Lasso or elastic net regularization for generalized linear model regression
B = lassoglm(X,Y)
B = lassoglm(X,Y,distr)
B = lassoglm(X,Y,distr,Name,Value)
[B,FitInfo] = lassoglm(___)
penalized maximum-likelihood fitted coefficients for a generalized
linear model of the response
B = lassoglm(
Y to the data matrix
The values in
Y are assumed to have a Gaussian
Numeric matrix with
Distributional family for the nonsystematic variation in the responses. Choices:
comma-separated pairs of
the argument name and
Value is the corresponding value.
Name must appear inside single quotes (
' '). You can
specify several name and value pair arguments in any order as
Scalar value from
Maximum number of nonzero coefficients in the model.
Vector of nonnegative
Default: Geometric sequence of
Positive scalar, the ratio of the smallest to the largest
If you set
Specify the mapping between the mean µ of the response and the linear predictor Xb.
Maximum number of iterations allowed, specified as positive
integer. If the algorithm executes
Positive integer, the number of Monte Carlo repetitions for cross-validation.
Positive integer, the number of
Numeric vector with the same number of rows as
Structure that specifies whether to cross-validate in parallel,
and specifies the random stream or streams. Create the
Cell array of character vectors representing names of the predictor
variables, in the order in which they appear in
Convergence threshold for the coordinate descent algorithm (see
Friedman, Tibshirani, and Hastie ).
The algorithm terminates when successive estimates of the coefficient
vector differ in the L2 norm
by a relative amount less than
Boolean value specifying whether
Observation weights, a nonnegative vector of length
Structure containing information about the model fits.
If you set the
Construct data from a Poisson model, and identify the important predictors using
Create data with 20 predictors, and Poisson responses using just three of the predictors plus a constant.
rng default % For reproducibility X = randn(100,20); mu = exp(X(:,[5 10 15])*[.4;.2;.3] + 1); y = poissrnd(mu);
Construct a cross-validated lasso regularization of a Poisson regression model of the data.
[B, FitInfo] = lassoglm(X,y,'poisson','CV',10);
Examine the cross-validation plot to see the effect of the
Lambda regularization parameter.
The green circle and dashed line locate the
Lambda with minimum cross-validation error. The blue circle and dashed line locate the point with minimum cross-validation error plus one standard deviation.
Find the nonzero model coefficients corresponding to the two identified points.
minpts = find(B(:,FitInfo.IndexMinDeviance))
minpts = 3 5 6 10 11 15 16
min1pts = find(B(:,FitInfo.Index1SE))
min1pts = 5 10 15
The coefficients from the minimum-plus-one standard error point are exactly those coefficients used to create the data.
A link function f(μ) maps a distribution with mean μ to a linear model with data X and coefficient vector b using the formula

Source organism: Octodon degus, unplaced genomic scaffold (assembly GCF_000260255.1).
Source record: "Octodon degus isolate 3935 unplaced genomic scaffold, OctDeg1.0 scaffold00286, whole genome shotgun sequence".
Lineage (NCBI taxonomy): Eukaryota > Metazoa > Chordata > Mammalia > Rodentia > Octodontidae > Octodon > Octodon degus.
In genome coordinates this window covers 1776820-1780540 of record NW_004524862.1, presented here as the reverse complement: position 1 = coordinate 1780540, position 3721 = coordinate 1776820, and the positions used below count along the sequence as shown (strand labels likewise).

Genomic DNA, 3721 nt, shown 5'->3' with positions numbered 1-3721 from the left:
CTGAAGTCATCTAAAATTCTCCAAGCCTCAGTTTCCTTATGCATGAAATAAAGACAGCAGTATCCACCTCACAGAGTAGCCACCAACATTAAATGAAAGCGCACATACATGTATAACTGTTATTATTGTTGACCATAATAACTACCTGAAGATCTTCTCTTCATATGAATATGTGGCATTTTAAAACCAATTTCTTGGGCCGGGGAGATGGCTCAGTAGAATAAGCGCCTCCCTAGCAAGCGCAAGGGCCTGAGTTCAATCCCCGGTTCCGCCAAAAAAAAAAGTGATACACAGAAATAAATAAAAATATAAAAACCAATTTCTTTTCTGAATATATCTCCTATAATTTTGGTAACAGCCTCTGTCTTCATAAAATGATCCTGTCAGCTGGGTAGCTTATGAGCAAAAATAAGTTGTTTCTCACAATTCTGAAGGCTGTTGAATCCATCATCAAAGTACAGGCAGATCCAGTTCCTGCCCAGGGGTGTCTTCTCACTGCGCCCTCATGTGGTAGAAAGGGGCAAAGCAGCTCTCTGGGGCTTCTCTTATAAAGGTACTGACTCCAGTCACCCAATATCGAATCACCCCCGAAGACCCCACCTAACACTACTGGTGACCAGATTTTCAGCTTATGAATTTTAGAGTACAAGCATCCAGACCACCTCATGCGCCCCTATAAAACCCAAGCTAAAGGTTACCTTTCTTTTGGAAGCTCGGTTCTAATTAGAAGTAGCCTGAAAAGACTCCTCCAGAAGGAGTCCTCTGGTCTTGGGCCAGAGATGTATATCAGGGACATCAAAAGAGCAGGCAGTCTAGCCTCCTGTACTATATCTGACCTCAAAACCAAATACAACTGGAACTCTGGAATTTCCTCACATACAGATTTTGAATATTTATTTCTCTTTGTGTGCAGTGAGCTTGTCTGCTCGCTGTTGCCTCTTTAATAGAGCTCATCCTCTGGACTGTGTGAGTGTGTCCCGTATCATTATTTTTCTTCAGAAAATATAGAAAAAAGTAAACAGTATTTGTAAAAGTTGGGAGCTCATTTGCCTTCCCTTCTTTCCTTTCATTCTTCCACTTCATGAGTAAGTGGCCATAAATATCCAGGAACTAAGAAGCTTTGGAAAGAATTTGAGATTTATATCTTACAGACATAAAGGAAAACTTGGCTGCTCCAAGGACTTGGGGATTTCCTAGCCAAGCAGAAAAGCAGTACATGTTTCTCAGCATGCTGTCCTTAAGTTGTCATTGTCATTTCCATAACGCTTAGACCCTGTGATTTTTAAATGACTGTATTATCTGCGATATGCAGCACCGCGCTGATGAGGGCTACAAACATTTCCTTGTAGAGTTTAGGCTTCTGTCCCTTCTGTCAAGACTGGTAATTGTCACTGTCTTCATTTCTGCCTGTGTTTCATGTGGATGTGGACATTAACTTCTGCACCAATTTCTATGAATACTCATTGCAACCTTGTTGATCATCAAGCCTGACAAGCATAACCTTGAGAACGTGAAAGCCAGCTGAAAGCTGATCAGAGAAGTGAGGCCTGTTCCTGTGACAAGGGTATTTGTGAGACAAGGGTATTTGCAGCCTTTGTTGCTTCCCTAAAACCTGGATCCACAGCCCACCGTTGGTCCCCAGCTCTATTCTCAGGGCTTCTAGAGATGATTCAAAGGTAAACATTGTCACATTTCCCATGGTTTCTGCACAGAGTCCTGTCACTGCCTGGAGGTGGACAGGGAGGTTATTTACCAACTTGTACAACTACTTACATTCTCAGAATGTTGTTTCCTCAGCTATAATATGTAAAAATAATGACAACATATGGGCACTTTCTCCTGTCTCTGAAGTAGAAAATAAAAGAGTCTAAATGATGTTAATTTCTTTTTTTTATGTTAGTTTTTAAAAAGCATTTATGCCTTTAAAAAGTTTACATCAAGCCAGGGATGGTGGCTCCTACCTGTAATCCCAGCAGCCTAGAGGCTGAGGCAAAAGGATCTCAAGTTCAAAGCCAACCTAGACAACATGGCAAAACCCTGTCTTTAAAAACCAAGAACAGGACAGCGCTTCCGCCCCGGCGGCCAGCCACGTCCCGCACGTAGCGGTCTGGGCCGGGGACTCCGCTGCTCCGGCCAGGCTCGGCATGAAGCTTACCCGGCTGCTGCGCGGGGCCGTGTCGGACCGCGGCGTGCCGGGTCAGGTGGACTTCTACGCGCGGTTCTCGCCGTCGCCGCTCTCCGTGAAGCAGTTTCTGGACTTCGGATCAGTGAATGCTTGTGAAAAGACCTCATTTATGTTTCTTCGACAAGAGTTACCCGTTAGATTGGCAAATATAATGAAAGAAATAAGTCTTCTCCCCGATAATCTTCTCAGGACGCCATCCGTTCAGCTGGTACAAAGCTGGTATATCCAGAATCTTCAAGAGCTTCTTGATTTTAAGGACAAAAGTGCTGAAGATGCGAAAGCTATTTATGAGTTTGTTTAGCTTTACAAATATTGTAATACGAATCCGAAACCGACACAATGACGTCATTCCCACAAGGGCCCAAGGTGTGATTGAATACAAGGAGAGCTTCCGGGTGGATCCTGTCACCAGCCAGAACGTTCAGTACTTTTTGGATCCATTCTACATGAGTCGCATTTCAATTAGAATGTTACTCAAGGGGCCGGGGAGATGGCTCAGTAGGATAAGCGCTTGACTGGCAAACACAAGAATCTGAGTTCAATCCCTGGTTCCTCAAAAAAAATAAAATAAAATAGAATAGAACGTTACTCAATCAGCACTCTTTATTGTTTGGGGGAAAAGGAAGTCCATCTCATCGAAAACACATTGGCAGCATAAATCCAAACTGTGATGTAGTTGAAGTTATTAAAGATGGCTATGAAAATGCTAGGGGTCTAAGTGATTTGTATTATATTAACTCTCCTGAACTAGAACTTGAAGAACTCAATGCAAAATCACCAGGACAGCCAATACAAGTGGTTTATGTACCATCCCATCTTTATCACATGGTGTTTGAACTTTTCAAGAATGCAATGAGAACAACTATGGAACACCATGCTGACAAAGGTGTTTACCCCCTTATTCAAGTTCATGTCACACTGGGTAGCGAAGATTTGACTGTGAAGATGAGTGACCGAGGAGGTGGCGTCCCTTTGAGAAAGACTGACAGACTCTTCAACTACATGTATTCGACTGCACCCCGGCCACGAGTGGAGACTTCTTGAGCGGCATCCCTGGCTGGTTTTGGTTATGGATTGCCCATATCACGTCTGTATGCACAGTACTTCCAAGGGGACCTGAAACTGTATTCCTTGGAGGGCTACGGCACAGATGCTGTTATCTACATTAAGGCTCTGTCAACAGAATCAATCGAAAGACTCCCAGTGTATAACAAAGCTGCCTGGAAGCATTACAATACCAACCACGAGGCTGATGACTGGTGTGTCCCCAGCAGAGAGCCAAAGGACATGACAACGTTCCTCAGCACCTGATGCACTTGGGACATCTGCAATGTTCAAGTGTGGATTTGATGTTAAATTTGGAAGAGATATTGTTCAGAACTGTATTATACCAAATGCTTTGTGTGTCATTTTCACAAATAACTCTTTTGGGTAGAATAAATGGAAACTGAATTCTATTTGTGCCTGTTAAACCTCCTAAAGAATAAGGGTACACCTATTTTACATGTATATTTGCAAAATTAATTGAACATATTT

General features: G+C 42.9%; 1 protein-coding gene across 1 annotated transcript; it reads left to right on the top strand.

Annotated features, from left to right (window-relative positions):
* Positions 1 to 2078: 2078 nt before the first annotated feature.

f(μ) = Xb.
Find the formulas for the link functions in the
pair description. The following table lists the link functions that
are typically used for each distribution.
|Distributional Family||Default Link Function||Other Typical Link Functions|
For a nonnegative value of λ,
The function Deviance in this equation is the deviance
of the model fit to the responses using intercept β0 and
predictor coefficients β. The formula for
Deviance depends on the
distr parameter you supply
lassoglm. Minimizing the λ-penalized
deviance is equivalent to maximizing the λ-penalized
N is the number of observations.
λ is a nonnegative regularization
parameter corresponding to one value of
Parameters β0 and β are a scalar and a vector of length p, respectively.
As λ increases, the number of nonzero components of β decreases.
The lasso problem involves the L1 norm of β, as contrasted with the elastic net algorithm.
For an α strictly between 0 and 1, and a nonnegative λ, elastic net solves the problem
Elastic net is the same as lasso when α = 1. For other values of α,
the penalty term Pα(β)
interpolates between the L1 norm
of β and the squared L2 norm
of β. As α shrinks
toward 0, elastic net approaches
 Tibshirani, R. “Regression Shrinkage and Selection via the Lasso.” Journal of the Royal Statistical Society. Series B, Vol. 58, No. 1, 1996, pp. 267–288.
 Zou, H. and T. Hastie. “Regularization and Variable Selection via the Elastic Net.” Journal of the Royal Statistical Society. Series B, Vol. 67, No. 2, 2005, pp. 301–320.
 Friedman, J., R. Tibshirani, and T. Hastie.
“Regularization Paths for Generalized Linear Models via Coordinate
Descent.” Journal of Statistical Software. Vol.
33, No. 1, 2010.
 Hastie, T., R. Tibshirani, and J. Friedman. The Elements of Statistical Learning. 2nd edition. New York: Springer, 2008.
 Dobson, A. J. An Introduction to Generalized Linear Models. 2nd edition. New York: Chapman & Hall/CRC Press, 2002.
 McCullagh, P., and J. A. Nelder. Generalized Linear Models. 2nd edition. New York: Chapman & Hall/CRC Press, 1989.
 Collett, D. Modelling Binary Data, 2nd edition. New York: Chapman & Hall/CRC Press, 2003.